Thursday, September 07, 2006

Fascinating quote

The following comes from the latest Timberdoodle newsletter:

"Because Krissy's autism had resulted in severe language delays, she did not naturally ask questions. Even when she became able to make her needs known with one or two word demands ("Milk, please") she was unable to ask, "Can I have milk please?" During the training phase we would constantly prompt her by saying, "Ask."

One day, out of the blue, she asked/demanded "Disneyland." "Ask!," we responded. Then began a very laborious process as she worked at remembering and saying the right words, in the right order. Finally she stammered out, "Can I go to Disneyland please?"

Why did we make her go through all that effort when we knew there was no hope for a yes answer? Krissy's autism hinders her from seeking out the most basic of relationships. When she demands something, she assumes she deserves a yes. Which implies no need for a relationship or dependence on us. As she learns to ask and not demand, she is beginning to understand that she needs us, she needs relationships. "

That last part I put in italics sums up so much of what I struggle with in Reece, and Austin to some extent. It's also why RDI places such an emphasis on the 'master/apprentice' relationship! I have noticed it especially in the younger babies and toddlers of my friends. How they naturally look to mom for recognition that it's OK to proceed. The implied "You are my comfort and my safety... I look to you for guidance". I always joke that Austin and Reece never read the study that shows that toddlers won't wander more than a certain distance from their caretaker because they recognize that the safety lies with that person.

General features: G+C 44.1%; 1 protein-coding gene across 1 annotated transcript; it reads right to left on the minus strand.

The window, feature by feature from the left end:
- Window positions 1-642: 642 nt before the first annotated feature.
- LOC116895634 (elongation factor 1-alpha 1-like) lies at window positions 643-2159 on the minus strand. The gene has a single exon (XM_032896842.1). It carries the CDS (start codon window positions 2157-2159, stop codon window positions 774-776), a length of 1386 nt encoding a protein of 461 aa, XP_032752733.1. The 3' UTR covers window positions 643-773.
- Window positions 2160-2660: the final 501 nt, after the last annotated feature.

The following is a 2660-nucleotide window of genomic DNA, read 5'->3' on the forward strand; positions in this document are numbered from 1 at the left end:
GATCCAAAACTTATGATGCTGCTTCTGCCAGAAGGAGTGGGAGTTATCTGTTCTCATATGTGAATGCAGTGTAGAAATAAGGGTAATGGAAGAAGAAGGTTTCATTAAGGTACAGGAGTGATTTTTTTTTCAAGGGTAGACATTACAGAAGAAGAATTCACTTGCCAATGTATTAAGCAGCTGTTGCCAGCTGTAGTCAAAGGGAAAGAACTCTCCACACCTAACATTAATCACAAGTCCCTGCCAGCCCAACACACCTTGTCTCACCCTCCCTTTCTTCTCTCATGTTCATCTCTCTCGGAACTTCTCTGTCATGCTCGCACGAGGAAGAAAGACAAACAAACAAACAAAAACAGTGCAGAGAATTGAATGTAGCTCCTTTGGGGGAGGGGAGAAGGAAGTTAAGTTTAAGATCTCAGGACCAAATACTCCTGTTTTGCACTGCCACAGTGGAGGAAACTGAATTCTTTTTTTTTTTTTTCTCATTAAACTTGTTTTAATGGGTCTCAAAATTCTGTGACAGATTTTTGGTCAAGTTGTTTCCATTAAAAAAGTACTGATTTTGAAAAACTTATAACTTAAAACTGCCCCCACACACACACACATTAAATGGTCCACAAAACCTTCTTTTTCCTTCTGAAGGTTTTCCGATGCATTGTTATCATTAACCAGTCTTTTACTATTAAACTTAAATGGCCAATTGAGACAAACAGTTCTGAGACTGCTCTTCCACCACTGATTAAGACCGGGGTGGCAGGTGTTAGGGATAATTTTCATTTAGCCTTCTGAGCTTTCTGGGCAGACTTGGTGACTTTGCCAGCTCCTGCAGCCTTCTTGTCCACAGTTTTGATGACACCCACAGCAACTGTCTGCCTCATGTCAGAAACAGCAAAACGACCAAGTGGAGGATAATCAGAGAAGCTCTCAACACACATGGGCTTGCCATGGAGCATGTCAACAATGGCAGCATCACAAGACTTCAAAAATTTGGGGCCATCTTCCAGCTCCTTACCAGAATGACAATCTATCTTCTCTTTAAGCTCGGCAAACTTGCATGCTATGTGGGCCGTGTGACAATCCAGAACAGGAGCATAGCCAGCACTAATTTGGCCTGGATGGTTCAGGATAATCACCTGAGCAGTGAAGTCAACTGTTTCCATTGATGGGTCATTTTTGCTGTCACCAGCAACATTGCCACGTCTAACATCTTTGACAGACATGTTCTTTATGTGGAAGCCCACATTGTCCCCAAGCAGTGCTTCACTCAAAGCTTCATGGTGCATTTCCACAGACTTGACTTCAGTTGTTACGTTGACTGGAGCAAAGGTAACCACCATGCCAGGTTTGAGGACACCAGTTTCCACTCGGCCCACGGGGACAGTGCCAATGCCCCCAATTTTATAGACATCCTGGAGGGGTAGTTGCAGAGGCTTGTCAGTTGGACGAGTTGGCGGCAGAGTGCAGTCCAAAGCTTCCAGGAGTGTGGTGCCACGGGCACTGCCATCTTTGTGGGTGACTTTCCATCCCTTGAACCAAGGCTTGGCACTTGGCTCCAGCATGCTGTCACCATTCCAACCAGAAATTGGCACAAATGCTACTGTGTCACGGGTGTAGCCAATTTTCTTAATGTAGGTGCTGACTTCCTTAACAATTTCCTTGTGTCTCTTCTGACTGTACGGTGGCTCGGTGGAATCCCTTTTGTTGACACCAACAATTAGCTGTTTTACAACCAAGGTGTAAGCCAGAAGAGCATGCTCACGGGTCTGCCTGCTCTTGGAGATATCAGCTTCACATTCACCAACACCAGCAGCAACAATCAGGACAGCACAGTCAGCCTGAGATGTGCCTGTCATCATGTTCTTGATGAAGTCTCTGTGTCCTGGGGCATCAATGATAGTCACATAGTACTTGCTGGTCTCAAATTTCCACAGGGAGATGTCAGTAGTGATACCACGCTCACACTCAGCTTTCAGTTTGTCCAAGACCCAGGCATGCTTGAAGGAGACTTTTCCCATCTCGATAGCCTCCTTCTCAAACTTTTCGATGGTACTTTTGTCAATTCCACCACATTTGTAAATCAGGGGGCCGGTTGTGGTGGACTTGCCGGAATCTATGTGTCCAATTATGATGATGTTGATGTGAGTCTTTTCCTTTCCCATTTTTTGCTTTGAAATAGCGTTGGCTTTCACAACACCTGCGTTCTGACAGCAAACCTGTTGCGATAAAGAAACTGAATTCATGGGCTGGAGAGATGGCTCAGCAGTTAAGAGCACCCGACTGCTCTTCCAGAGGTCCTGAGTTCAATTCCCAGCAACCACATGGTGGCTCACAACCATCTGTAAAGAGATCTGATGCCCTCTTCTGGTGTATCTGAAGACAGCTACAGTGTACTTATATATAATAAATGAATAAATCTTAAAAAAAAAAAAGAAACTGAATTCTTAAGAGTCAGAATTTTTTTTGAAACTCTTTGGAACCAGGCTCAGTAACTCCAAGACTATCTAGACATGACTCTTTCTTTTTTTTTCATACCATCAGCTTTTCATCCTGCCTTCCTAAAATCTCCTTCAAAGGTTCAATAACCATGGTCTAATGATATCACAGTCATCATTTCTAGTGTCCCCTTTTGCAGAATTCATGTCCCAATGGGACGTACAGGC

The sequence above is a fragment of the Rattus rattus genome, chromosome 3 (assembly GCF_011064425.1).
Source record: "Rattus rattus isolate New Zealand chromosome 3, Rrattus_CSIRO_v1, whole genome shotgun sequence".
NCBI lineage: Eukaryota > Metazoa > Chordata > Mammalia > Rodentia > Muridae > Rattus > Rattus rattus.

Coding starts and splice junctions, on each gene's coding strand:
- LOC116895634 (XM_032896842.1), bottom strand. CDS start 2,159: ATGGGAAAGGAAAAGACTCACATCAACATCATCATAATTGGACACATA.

Anyway, it was very interesting to read that story! It helps me to verbalize something that is one of the core deficits in autism. And it's also such a fine line... Reece and Austin are clearly very loving and attached to me, and to other people in their lives. But when something doesn't work out as they had planned or expected, instead of looking to me (the master) for reassurance, they throw head-long into panic mode. And I find myself trying to calm down a child who isn't going to be calmed by anything I can do or say. It's frustrating, to say the least. I'm hoping it's something we can remediate through RDI as we get more involved with it!

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